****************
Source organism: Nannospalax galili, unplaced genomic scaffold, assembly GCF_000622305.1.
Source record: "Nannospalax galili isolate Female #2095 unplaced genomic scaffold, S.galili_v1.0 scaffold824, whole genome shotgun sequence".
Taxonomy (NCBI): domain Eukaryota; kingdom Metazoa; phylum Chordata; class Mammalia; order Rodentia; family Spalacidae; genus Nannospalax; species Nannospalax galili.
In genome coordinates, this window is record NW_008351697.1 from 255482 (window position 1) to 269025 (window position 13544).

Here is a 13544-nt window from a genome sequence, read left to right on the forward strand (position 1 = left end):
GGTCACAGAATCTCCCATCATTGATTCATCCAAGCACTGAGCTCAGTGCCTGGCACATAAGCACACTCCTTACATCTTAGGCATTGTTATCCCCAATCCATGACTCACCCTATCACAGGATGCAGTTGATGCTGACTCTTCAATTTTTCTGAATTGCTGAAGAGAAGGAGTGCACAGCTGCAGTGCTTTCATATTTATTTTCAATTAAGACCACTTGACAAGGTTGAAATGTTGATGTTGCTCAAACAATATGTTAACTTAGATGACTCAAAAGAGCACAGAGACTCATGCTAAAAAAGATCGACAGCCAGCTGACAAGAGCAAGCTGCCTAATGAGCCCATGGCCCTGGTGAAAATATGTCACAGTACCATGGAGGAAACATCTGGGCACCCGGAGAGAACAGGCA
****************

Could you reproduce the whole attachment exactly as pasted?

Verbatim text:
Source organism: Nannospalax galili, unplaced genomic scaffold, assembly GCF_000622305.1.
Source record: "Nannospalax galili isolate Female #2095 unplaced genomic scaffold, S.galili_v1.0 scaffold824, whole genome shotgun sequence".
Taxonomy (NCBI): domain Eukaryota; kingdom Metazoa; phylum Chordata; class Mammalia; order Rodentia; family Spalacidae; genus Nannospalax; species Nannospalax galili.
In genome coordinates, this window is record NW_008351697.1 from 255482 (window position 1) to 269025 (window position 13544).

Here is a 13544-nt window from a genome sequence, read left to right on the forward strand (position 1 = left end):
GGTCACAGAATCTCCCATCATTGATTCATCCAAGCACTGAGCTCAGTGCCTGGCACATAAGCACACTCCTTACATCTTAGGCATTGTTATCCCCAATCCATGACTCACCCTATCACAGGATGCAGTTGATGCTGACTCTTCAATTTTTCTGAATTGCTGAAGAGAAGGAGTGCACAGCTGCAGTGCTTTCATATTTATTTTCAATTAAGACCACTTGACAAGGTTGAAATGTTGATGTTGCTCAAACAATATGTTAACTTAGATGACTCAAAAGAGCACAGAGACTCATGCTAAAAAAGATCGACAGCCAGCTGACAAGAGCAAGCTGCCTAATGAGCCCATGGCCCTGGTGAAAATATGTCACAGTACCATGGAGGAAACATCTGGGCACCCGGAGAGAACAGGCA